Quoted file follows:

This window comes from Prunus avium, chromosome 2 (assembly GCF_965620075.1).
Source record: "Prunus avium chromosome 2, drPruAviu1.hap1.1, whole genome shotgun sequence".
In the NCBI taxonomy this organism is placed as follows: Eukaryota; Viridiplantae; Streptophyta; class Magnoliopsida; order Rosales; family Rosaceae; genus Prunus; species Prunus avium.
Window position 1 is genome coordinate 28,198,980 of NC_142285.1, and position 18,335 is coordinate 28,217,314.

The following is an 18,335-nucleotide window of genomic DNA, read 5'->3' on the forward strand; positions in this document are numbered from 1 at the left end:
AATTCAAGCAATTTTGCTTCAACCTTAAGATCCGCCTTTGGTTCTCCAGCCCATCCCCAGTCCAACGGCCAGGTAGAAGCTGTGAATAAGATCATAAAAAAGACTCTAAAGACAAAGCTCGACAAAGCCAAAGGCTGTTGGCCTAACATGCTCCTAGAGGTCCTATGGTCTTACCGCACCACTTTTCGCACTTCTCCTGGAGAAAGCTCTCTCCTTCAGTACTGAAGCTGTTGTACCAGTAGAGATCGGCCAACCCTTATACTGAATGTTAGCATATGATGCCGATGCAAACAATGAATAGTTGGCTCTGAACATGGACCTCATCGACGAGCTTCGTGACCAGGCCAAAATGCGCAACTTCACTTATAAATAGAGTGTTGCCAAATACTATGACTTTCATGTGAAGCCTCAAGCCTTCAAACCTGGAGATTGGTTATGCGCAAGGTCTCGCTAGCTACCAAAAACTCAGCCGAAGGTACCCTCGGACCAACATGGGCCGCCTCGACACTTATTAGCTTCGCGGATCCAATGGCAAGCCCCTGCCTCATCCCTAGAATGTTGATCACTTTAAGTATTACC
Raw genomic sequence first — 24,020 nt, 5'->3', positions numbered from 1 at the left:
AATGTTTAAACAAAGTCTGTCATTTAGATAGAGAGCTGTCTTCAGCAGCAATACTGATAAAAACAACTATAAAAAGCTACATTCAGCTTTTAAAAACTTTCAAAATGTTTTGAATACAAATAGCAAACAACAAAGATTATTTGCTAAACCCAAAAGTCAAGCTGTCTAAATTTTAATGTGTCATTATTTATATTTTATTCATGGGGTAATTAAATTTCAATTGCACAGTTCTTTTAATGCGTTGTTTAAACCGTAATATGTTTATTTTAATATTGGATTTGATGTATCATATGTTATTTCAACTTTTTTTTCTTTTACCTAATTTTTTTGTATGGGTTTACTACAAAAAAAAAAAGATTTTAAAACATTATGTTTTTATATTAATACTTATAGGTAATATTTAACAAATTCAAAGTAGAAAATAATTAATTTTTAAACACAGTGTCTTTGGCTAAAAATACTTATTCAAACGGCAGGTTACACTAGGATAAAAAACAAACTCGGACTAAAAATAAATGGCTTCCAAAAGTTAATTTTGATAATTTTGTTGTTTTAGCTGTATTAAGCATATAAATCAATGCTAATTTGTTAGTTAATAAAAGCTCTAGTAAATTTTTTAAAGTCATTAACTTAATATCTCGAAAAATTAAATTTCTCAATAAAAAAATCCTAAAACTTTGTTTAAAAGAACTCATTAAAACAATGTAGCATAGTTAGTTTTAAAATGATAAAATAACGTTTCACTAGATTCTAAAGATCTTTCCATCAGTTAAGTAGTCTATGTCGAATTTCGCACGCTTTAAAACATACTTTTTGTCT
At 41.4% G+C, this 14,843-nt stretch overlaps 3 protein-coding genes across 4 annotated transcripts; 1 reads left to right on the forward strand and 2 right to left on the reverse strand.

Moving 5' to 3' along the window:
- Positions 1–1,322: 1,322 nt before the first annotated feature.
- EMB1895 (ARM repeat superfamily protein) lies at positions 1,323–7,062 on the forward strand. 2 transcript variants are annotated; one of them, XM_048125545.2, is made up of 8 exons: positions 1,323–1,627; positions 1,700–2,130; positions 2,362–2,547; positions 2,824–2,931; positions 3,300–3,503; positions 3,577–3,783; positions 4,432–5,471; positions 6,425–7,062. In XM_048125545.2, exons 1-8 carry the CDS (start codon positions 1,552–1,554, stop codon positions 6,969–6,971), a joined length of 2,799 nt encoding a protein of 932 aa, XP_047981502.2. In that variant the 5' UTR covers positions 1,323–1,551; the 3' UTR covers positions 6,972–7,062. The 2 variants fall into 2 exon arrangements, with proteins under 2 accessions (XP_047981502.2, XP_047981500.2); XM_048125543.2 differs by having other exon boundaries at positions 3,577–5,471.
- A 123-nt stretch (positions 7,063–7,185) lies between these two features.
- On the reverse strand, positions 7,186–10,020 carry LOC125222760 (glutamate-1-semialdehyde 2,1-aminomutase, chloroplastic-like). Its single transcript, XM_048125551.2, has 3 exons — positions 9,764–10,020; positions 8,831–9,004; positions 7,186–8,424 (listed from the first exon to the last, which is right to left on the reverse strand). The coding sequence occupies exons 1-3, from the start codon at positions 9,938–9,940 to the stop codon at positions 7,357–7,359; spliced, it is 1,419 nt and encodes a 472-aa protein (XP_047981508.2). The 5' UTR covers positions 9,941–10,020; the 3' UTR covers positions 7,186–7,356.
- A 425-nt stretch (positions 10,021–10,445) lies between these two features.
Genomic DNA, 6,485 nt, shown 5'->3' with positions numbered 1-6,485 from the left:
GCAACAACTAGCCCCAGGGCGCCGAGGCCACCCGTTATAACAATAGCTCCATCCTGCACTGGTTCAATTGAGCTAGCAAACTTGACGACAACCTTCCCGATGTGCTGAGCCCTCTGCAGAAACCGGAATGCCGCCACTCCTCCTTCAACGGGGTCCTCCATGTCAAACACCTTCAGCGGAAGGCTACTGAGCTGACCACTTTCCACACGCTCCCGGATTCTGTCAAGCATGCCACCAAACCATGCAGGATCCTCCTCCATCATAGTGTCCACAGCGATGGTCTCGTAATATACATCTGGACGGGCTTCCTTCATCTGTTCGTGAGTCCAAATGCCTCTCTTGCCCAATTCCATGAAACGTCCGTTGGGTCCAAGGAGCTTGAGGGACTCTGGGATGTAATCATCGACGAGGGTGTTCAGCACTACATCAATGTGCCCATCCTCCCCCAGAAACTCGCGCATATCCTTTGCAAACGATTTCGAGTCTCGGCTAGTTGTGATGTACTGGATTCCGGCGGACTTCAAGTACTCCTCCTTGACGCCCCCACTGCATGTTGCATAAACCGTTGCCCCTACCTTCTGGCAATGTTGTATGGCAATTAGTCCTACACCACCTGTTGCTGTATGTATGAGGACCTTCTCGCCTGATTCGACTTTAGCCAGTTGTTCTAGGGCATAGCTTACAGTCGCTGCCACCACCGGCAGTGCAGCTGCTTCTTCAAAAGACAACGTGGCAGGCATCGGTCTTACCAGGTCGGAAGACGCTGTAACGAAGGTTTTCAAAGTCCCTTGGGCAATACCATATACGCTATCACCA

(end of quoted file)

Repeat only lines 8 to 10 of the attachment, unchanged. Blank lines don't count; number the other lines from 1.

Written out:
AATGTTTAAACAAAGTCTGTCATTTAGATAGAGAGCTGTCTTCAGCAGCAATACTGATAAAAACAACTATAAAAAGCTACATTCAGCTTTTAAAAACTTTCAAAATGTTTTGAATACAAATAGCAAACAACAAAGATTATTTGCTAAACCCAAAAGTCAAGCTGTCTAAATTTTAATGTGTCATTATTTATATTTTATTCATGGGGTAATTAAATTTCAATTGCACAGTTCTTTTAATGCGTTGTTTAAACCGTAATATGTTTATTTTAATATTGGATTTGATGTATCATATGTTATTTCAACTTTTTTTTCTTTTACCTAATTTTTTTGTATGGGTTTACTACAAAAAAAAAAAGATTTTAAAACATTATGTTTTTATATTAATACTTATAGGTAATATTTAACAAATTCAAAGTAGAAAATAATTAATTTTTAAACACAGTGTCTTTGGCTAAAAATACTTATTCAAACGGCAGGTTACACTAGGATAAAAAACAAACTCGGACTAAAAATAAATGGCTTCCAAAAGTTAATTTTGATAATTTTGTTGTTTTAGCTGTATTAAGCATATAAATCAATGCTAATTTGTTAGTTAATAAAAGCTCTAGTAAATTTTTTAAAGTCATTAACTTAATATCTCGAAAAATTAAATTTCTCAATAAAAAAATCCTAAAACTTTGTTTAAAAGAACTCATTAAAACAATGTAGCATAGTTAGTTTTAAAATGATAAAATAACGTTTCACTAGATTCTAAAGATCTTTCCATCAGTTAAGTAGTCTATGTCGAATTTCGCACGCTTTAAAACATACTTTTTGTCT
At 41.4% G+C, this 14,843-nt stretch overlaps 3 protein-coding genes across 4 annotated transcripts; 1 reads left to right on the forward strand and 2 right to left on the reverse strand.

Moving 5' to 3' along the window: